Alexander Cave
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Nowhere is the global refugee crisis more visible than in Athens.

It doesn’t take long to find political graffiti in a city of 3.75 million that calls itself home to large groups of anarchists, nationalists and communists. The vibe is chaotic and in a way, contradictory. Official estimates claim Athens is home to roughly 40,000 refugees, however many believe this number to be higher.

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Just 15 minutes outside downtown Athens, we arrive at Eleonas camp.

As we pull up, our van is clamored by dozens of children. They know why we’re here, and they’re excited to spend the next hour skating up and down the half-dozen homemade ramps we’ve brought along.

In October 2016, co-founders Ruby Mateja & Will Ascott met while volunteering with SkatePal, a skate NGO building skate parks in the West Bank. Here they discovered the power skateboarding has to enable disadvantaged youth. Shortly after their experience in Palestine, Ruby & Will arrived in Athens, launching Free Movement Skateboarding to aid the region’s growing refugee population.

At first, their entire operation could fit in the back of a van; a dozen skateboards, helmets, pads, and some wooden ramps. But a year later, FMS led a fundraising effort to build a DIY concrete park less than a kilometer from one of Athens largest refugee camps.

These young people have been through trauma and loss at a young age and need a focused mindful release
— Will Ascott, Free Movement Skateboarding co-founder
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Meet Nasim.

12 years old, from Afghanistan. When asked what she thinks about when skating, she says “Nothing, I think about nothing”. For most of these kids, the ability to clear their head allows them to become better students and grow into more responsible adults.

Skateboarding is largely male dominated in the West, but Free Movement Skateboarding sees this as an opportunity to present the culture in a non-gendered activity. In addition to co-founder Ruby and several talented instructors, 45% of their participants are female. I was lucky enough to sit in one of their Wednesday night girls-only sessions at their DIY park Souzy Tros, and saw firsthand how skating can improve the lives of these women.

Free Movement doesn’t just work to change skateboard culture, but the dynamics in these children’s lives. Many of the girls who attend Free Movement’s classes come from socially conservative families, many of which discourage them from participating in physical activity or mingling in mixed-sex groups. After a year in operation, Ascott found that female participants progressed more when they were immersed in a group of fellow girl skaters. This realization is what started the Wednesday night girls sessions at Souzy Tros, a signature feature of their program.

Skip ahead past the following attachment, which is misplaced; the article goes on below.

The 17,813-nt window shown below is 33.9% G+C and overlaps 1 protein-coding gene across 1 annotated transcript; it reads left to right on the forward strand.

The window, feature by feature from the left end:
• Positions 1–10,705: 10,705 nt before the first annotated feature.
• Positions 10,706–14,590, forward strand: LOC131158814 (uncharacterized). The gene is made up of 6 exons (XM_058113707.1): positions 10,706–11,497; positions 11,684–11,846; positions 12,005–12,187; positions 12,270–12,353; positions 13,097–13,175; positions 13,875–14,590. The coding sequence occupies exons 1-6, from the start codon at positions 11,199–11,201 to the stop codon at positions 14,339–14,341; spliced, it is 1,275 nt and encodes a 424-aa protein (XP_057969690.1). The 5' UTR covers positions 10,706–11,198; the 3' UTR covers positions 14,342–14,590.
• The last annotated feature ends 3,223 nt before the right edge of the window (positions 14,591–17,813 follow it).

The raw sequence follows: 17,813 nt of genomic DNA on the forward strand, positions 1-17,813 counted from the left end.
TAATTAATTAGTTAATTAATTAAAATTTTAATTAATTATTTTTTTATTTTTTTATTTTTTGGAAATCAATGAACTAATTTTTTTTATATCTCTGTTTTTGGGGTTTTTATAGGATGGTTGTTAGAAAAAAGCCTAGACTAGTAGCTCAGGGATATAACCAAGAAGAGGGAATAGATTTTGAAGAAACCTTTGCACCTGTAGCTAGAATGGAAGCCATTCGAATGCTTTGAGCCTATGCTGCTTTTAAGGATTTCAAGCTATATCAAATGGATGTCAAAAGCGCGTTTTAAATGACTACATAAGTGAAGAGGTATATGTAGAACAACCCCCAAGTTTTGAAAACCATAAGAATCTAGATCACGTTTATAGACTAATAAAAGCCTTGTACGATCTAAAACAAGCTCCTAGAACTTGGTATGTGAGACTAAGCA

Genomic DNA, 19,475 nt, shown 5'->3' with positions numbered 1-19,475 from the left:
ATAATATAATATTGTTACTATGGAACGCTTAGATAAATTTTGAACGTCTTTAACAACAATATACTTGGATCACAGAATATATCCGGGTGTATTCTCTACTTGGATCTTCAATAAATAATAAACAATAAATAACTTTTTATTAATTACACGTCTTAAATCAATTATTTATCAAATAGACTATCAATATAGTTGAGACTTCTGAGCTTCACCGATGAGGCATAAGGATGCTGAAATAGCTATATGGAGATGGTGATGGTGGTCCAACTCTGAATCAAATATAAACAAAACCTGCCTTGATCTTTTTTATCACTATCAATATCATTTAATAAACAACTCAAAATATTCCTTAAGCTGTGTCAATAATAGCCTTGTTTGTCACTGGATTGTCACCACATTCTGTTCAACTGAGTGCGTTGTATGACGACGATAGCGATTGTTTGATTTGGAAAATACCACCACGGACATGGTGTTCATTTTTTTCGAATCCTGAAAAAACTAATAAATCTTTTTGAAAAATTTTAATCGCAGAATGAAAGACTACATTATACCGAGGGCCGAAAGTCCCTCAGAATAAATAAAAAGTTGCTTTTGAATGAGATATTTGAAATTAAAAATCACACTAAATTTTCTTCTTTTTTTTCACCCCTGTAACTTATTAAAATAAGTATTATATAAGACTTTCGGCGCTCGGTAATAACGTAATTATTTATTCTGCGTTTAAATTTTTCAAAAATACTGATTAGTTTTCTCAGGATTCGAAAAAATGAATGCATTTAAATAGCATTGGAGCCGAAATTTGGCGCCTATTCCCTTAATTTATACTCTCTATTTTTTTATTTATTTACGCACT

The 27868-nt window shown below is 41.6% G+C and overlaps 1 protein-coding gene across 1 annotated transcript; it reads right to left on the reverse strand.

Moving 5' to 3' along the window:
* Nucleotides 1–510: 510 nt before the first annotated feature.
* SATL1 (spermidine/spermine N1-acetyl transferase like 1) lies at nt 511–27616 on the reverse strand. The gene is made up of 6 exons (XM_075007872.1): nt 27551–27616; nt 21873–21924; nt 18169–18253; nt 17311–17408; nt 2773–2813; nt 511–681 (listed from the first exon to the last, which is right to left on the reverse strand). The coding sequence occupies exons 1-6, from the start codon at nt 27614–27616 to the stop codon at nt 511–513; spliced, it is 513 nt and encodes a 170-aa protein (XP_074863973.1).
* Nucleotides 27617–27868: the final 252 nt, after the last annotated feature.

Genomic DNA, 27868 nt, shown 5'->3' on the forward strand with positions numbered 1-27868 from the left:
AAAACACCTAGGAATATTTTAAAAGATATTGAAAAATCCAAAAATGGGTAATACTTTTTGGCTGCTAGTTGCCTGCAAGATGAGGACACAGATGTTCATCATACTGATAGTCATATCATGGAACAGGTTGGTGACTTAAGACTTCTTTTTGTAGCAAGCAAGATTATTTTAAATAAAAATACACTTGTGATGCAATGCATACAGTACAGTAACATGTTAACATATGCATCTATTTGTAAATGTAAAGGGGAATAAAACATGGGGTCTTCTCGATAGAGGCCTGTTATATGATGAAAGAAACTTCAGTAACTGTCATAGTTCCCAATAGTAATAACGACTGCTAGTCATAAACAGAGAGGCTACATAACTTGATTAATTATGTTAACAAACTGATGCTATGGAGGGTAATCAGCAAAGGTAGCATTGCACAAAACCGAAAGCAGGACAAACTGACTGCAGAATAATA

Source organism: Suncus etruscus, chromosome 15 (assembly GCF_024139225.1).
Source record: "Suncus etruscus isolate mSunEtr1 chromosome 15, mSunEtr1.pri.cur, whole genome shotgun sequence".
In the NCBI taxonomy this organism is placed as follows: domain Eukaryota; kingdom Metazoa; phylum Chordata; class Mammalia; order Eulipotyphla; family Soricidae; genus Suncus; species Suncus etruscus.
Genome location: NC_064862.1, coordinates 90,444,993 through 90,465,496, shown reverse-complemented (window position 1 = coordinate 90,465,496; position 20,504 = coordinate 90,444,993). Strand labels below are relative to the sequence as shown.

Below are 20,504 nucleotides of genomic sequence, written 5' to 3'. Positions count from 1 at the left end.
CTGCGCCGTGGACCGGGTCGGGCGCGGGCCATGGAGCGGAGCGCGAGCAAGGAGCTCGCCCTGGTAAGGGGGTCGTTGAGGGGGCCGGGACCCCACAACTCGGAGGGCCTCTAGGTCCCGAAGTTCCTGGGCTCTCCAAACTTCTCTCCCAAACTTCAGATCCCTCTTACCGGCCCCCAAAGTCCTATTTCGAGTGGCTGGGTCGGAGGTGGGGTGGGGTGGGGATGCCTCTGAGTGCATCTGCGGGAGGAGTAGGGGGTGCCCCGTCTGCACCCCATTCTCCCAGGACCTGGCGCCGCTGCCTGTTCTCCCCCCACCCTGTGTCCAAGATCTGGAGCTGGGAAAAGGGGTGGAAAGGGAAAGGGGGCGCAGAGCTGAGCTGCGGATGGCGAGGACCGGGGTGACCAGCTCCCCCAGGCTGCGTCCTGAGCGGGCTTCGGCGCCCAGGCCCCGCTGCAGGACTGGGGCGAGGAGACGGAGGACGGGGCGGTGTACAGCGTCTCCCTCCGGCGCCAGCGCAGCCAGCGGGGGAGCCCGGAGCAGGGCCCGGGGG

But in order to serve as many refugees as possible, Free Movement Skateboarding doesn’t restrict it’s work to the skatepark. Several times a week Will Ascott & his crew of instructors load up the van and host classes at various parks around the city. Due to the abundance of refugee-oriented NGOs scattered around Athens, the only limit for Free Movement is the amount of daylight in a day.

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Twice a week, Free Movement hosts classes in the Elonas camp, one of the largest refugee camps in the country. When we arrive, kids mob the van, clamoring for skateboards. These bi-weekly classes give the children an opportunity to escape the reality of their status, a rare moment of mental clarity. As I spend the next hour chasing down kids & nagging them to put on their helmet, I can’t help but see a piece of myself. Despite the tumultuous situation these children are stuck in: unable to return home while unable to establish a normal life in Greece, they’re no different than children skateboarding in San Diego.

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Meet Will.

Co-founder of Free Movement Skateboarding.

Souzy Tros, Free Movement Skateboarding’s DIY skatepark.

Souzy Tros, Free Movement Skateboarding’s DIY skatepark.

Most hobbies have a way of bringing people together, but those hobbies are how we differentiate ourselves. A chef in Mexico can certainly relate with a chef in France, but they use ingredients, techniques and culinary history to differentiate their abilities.

But skateboarding feels different. As I’m sitting with one young refugee, it struck me at how skateboarding is a culture you buy into. Nevermind the hundreds of Zumiez stores worldwide, Ryan Sheckler’s failed reality TV show, or the billon dollar industry profiting off skateboarding’s “bad boy” imagery. Here we are, a suburban-raised 31 year old photographer and a 15 year old from Nigeria, bonding over our love for Geoff Rowley while ranking our favorite skate videos.

One of Free Movement’s onsite sessions.

One of Free Movement’s onsite sessions.

On my last day in Athens, Free Movement Skateboarding hosted two sessions at their Souzy Tros skatepark, including one “girls-only” session. It was on this final day when I discovered how effective these sessions were for maintaining women participation in their program. After their first year, FMS realized their female participants were more likely to continue skating if they had a group of other teenage girls to support each other.

To cap off a successful week, we headed to Latraac, a local skater-owned bar complete with a bowl and flood lights so skating can continue after dark.

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